AUSTIN — The Texas House gave final approval Tuesday to a limited medical marijuana bill that would give epilepsy patients access to trace amounts of cannabis oil. The next stop is Gov. Greg Abbott’s desk, marking a milestone that marijuana-reform advocates say is nothing short of historic in Texas.
The Republican hasn’t said whether he will sign one of the most talked-about measures in his first legislative session as governor. Here’s a closer look at the plan:
WHAT DOES IT DO?
The bill allows patients with intractable epilepsy, whose seizures are not controlled by usual treatments, to receive trace amounts of a marijuana plant extract to help treat their seizures. The maximum legal dosage would be so low that it wouldn’t produce the high associated with other parts of marijuana.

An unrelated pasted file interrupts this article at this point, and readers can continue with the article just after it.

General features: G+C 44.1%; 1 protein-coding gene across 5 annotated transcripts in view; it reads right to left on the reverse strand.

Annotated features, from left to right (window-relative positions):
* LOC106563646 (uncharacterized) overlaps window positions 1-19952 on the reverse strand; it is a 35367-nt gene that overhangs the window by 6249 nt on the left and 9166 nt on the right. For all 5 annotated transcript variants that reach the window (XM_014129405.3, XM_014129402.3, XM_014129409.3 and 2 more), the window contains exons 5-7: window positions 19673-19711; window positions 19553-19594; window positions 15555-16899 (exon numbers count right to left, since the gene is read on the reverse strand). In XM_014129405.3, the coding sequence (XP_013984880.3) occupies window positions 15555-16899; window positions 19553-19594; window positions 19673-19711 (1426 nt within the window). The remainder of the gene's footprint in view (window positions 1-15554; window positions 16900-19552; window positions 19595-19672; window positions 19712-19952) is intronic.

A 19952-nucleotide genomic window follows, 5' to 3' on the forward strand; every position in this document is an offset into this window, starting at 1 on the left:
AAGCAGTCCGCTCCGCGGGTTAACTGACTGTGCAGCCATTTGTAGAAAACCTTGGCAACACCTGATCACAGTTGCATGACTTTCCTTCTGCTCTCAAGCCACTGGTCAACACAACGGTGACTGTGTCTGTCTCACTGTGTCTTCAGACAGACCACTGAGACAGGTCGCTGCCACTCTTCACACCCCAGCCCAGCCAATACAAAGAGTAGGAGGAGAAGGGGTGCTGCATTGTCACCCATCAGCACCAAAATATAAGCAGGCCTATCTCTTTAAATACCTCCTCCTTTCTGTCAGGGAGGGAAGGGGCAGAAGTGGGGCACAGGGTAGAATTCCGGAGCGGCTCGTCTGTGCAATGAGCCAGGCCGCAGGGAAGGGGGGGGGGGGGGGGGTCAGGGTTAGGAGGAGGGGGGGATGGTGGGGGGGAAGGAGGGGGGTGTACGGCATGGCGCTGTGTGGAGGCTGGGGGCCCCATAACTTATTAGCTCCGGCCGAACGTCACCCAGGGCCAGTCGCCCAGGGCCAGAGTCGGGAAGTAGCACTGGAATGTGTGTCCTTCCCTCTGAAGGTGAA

The oil could only be obtained with a prescription and would remain off-limits to patients with other medical conditions.
WHERE ELSE IS THIS ALREADY LEGAL?
Fourteen states in the past year have passed similar low-dose cannabis oil laws. Wisconsin Gov. Scott Walker, a potential 2016 presidential candidate, and Florida Gov. Rick Scott were among the first.
Republicans in those states have stressed that the oil would be strictly supervised and wouldn’t be a precursor to legalizing recreational marijuana.